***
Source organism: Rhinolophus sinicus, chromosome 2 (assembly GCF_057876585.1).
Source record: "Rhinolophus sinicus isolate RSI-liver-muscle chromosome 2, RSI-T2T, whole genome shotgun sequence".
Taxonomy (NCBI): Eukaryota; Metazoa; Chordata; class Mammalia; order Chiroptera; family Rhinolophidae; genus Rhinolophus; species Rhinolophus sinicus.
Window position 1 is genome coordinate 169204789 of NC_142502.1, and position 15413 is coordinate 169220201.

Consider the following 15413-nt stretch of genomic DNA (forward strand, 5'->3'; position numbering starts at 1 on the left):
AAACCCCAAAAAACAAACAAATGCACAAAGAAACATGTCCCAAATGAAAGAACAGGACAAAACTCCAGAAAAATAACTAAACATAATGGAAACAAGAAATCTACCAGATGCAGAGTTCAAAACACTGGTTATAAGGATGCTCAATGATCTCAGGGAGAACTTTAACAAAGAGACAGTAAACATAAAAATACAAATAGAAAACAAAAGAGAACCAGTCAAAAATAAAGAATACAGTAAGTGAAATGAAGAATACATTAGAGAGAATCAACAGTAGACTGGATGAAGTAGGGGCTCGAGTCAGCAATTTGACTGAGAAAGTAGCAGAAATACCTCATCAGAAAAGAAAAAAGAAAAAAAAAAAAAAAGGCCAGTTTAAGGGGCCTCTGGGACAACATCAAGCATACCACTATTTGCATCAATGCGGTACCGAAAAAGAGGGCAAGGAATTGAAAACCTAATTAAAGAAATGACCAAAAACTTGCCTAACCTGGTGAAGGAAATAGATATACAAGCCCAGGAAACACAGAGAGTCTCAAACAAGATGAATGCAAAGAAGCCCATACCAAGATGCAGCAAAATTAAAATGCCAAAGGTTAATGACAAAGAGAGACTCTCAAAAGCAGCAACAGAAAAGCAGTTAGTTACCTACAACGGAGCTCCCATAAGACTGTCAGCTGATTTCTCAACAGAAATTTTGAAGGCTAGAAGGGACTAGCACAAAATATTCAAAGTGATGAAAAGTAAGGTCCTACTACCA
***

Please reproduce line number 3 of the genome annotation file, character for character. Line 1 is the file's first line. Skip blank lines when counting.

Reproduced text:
Taxonomy (NCBI): Eukaryota; Metazoa; Chordata; class Mammalia; order Chiroptera; family Rhinolophidae; genus Rhinolophus; species Rhinolophus sinicus.